I met Glasgow-based Singaporean Ramesh Meyyappan in late 2011 when the deaf actor had come to stage Snails & Ketchup in Singapore. After an evocative, silent performance which held the audience spellbound and soundless, an interview followed via e-mail.
Two and a half years later, Meyyappan (below) is returning with Butterfly at the Esplanade Theatre Studio from July 17 to 19. So another e-mail interview ensued, where the actor previews his life and latest stage offering:
Challenges of growing up deaf
I'd like to think that all of us - no matter who we are - face some challenges in life while growing up. My particular challenges were about access - ensuring I had the same access as normal children to opportunities and to education in particular. Primary school was fine as the teachers used my language - sign language - to teach.
Secondary education was more challenging as none of the teachers used sign language and there were only about four sign language interpreters in the whole school. This meant that I'd often be in a class without interpreters - so much of the teaching and learning was not accessible.
Creating a niche in theatre, we deaf don't like to consider that we have a "handicap" or disability. Many of us prefer to say we are deaf and it is others who disable us if communication is not open or facilitated. I wanted to ensure that the communication I used when performing was understood by all and, therefore, explored and developed various forms of visual work.
The challenge continues to being visually creative with my work and developing a visual theatrical vocabulary. This I've managed to do fairly successfully so far. I continue to explore different visual elements and consider how these can be employed within the narrative being performed.
Snails & Ketchup was a good example of this - using aerial choreography to support the story. Next, in September I'll be using Bouffon (very visual characterisations) in Smokies, a production I'm directing.
I like the idea that being deaf doesn't affect how I work but rather provides me with a challenge - to make what I do accessible to everyone regardless of language.
I was born in a small rural village in southern India and as an infant my parents decided to move our family to Singapore in an attempt to ensure both my sister and myself, being deaf, got access to education catering to our condition. My brother, his sons and some cousins still live in India.
Growing up in Singapore, my parents would take us back to India to visit family and also to ensure we got a sense of where we came from.
I visited India a few years ago for work. A friend in Liverpool was making a documentary film and asked me to be involved in teaching at the schools there - some for the deaf.
We were mostly around Jaipur and Jodphur and like most visitors were struck by the vibrancy of the colours. I wasn't surprised - instead I was impressed by the richness of culture and the warm welcome we received.
Moving to Scotland
I moved to Scotland in 2008 to be with my Scottish wife Karen Lorimer, who needed to be with her family for some time there.
I have to give Karen credit for helping me to become who I am. She is very influential because she listens to me, gives me so much time, supports and encourages me, keeps me sane and makes me smile. She is very honest too and keeps me grounded.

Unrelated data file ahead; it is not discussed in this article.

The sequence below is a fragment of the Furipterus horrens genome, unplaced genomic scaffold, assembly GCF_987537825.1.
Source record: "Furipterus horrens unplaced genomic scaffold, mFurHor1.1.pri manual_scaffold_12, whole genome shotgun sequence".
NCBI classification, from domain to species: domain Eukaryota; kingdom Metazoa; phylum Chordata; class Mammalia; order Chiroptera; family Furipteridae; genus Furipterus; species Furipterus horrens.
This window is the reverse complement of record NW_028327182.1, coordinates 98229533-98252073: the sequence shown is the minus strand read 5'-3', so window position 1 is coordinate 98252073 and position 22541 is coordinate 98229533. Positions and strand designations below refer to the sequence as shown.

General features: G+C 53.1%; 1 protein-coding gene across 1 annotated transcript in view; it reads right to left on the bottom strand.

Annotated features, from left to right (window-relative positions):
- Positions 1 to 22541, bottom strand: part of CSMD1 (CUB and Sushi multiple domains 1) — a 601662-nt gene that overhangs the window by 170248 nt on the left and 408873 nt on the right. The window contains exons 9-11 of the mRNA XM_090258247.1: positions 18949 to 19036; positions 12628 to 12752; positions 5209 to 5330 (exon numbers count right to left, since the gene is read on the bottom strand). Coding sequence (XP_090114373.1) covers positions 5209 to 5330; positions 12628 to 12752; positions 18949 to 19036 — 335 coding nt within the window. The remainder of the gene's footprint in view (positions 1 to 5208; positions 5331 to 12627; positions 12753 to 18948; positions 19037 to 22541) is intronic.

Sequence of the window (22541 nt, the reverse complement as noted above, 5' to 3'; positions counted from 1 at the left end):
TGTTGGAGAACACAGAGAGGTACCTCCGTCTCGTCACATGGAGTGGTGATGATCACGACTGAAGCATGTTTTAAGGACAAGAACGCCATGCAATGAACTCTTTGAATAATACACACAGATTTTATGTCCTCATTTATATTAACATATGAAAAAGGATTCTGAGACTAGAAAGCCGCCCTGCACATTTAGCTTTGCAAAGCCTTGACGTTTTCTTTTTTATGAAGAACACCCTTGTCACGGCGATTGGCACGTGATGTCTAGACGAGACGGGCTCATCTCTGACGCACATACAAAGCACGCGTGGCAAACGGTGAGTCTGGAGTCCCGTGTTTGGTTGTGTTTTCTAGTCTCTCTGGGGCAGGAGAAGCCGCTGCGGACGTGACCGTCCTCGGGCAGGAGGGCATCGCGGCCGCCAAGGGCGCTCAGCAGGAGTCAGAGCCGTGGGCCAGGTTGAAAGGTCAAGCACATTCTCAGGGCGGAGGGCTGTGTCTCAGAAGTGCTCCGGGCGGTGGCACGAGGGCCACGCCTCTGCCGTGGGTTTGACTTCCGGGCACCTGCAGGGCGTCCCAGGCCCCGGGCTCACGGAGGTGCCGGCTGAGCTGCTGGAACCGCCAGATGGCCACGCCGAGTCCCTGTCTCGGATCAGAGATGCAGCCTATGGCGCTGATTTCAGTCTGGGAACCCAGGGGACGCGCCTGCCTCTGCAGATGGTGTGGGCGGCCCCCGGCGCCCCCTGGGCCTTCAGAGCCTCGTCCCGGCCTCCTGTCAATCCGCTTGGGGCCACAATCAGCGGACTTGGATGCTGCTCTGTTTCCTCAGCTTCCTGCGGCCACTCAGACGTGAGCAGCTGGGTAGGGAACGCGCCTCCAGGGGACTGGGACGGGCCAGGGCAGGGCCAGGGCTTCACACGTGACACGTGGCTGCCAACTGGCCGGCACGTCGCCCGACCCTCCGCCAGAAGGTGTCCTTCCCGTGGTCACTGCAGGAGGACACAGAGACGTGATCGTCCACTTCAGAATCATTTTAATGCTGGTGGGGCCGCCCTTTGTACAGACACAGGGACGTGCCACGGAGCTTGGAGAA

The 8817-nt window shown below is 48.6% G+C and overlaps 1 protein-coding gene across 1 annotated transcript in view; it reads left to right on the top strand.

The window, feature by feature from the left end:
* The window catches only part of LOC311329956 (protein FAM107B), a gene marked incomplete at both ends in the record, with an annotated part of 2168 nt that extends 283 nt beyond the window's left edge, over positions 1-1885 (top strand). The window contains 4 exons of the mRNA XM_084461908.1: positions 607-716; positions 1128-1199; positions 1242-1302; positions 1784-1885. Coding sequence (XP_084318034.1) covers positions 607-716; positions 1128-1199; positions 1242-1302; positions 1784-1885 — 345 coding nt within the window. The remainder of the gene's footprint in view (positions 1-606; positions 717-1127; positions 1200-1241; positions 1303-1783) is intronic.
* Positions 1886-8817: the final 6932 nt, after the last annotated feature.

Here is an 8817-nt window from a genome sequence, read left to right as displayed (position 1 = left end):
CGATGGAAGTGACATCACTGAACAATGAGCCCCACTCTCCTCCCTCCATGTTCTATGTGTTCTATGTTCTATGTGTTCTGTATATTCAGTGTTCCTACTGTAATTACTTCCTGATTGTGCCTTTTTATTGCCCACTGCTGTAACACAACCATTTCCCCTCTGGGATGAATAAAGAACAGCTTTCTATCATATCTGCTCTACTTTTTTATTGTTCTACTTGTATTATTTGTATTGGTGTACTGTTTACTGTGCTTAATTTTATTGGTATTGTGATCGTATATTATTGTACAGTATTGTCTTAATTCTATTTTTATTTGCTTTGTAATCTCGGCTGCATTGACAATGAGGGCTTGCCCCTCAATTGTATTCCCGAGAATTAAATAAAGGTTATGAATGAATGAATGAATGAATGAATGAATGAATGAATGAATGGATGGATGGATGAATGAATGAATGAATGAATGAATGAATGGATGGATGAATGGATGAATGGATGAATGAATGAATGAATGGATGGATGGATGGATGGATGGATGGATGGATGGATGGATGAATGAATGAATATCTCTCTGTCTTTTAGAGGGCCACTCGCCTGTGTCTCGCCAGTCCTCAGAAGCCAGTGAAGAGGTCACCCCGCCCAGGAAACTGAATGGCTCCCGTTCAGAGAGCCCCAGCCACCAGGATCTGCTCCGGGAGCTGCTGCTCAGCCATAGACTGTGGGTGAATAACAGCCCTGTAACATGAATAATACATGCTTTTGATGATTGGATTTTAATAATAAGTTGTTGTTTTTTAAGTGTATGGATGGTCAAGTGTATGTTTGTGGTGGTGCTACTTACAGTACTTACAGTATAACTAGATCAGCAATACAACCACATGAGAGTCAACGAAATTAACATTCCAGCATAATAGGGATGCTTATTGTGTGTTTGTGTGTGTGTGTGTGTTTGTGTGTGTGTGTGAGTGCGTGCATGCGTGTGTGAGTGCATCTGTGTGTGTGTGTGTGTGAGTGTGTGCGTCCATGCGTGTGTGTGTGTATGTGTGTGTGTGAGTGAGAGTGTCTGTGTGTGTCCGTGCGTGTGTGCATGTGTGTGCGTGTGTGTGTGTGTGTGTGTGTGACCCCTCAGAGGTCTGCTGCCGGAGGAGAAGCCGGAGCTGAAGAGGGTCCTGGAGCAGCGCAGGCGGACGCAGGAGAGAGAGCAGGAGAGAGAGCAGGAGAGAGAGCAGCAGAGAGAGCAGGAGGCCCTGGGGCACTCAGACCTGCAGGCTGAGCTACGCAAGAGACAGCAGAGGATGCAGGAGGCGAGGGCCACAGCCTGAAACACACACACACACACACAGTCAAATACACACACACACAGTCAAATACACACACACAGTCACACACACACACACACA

Aware that I was going to be in Scotland for a while, I had to create opportunities for myself to continue to work. This took considerable effort. No one in Scotland was really aware of my work, who I was and what I did, and so making contacts and getting myself "known" took some effort.
I'm currently in a position whereby there are more opportunities for me - there is support and at the moment it makes sense to be there.
Home in Singapore
My family is still in Singapore and I do regard Singapore as home and return fairly frequently. Whenever I have a new project I feel it is important to take it home - to Singapore. Long-term future? There is always an option to return and settle in Singapore but that decision hasn't been made yet.
In Butterfly, inspired by the short story Madame Butterfly by John Luther Long, I will be using choreography and introducing a new visual element - puppetry. However this is not a puppet show. I will be directing and performing it alongside two actors.
Thoughts from the original Madame Butterfly include cultural differences and diverse expectations between men and women, as well as the trust from a woman and her betrayal and disappointment.
However, the most powerful image created was how her child was taken from her - evoking much emotion based on her loss. It was this final image/thought that really inspired a desire to create Butterfly.
In life, most of us suffer some loss - it has various guises and impact on us at different levels. This seemed like a "theme" worth exploring, one that was universal and one that would almost definitely evoke some empathy.
There came a sense of wanting to explore how grief and loss manifest themselves both physically and emotionally. I do understand the loss of a child and it cannot be fully explained in words - the emotion is intense and overwhelming. It can and does impact one's daily life and make it difficult. This is a huge part of Butterfly.
Butterfly will be staged from July 17 to 19 at 8pm at the Esplanade Theatre Studio.
Get a copy of tabla! for more stories.